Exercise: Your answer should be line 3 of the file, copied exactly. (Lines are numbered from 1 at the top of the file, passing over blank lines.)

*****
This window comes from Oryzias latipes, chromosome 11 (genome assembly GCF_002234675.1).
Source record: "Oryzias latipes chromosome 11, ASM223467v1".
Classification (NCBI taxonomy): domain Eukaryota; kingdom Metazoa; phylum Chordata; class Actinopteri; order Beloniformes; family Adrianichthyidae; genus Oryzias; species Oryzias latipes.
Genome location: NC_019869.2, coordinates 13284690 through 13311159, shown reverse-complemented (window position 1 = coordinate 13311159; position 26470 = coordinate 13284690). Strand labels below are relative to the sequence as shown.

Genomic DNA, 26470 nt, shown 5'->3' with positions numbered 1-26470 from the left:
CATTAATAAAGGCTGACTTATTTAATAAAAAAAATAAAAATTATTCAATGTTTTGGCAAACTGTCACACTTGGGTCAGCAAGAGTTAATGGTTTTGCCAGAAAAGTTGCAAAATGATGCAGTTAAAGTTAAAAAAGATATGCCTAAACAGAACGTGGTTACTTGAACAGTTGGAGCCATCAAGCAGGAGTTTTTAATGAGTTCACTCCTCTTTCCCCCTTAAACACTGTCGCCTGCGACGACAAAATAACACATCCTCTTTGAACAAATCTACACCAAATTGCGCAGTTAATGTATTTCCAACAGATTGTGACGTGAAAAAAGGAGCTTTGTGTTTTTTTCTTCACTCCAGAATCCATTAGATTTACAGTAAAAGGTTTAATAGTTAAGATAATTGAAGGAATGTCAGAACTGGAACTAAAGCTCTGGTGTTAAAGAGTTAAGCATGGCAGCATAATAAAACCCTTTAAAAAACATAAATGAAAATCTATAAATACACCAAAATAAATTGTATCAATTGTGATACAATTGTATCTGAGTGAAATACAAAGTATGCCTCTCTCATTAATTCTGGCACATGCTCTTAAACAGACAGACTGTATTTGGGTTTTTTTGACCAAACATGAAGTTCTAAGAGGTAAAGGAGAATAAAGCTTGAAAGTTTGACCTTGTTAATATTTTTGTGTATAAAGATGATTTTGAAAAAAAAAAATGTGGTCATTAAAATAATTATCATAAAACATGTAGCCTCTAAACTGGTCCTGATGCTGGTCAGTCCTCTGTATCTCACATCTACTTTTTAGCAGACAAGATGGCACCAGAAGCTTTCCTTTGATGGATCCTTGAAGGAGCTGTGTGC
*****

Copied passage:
Classification (NCBI taxonomy): domain Eukaryota; kingdom Metazoa; phylum Chordata; class Actinopteri; order Beloniformes; family Adrianichthyidae; genus Oryzias; species Oryzias latipes.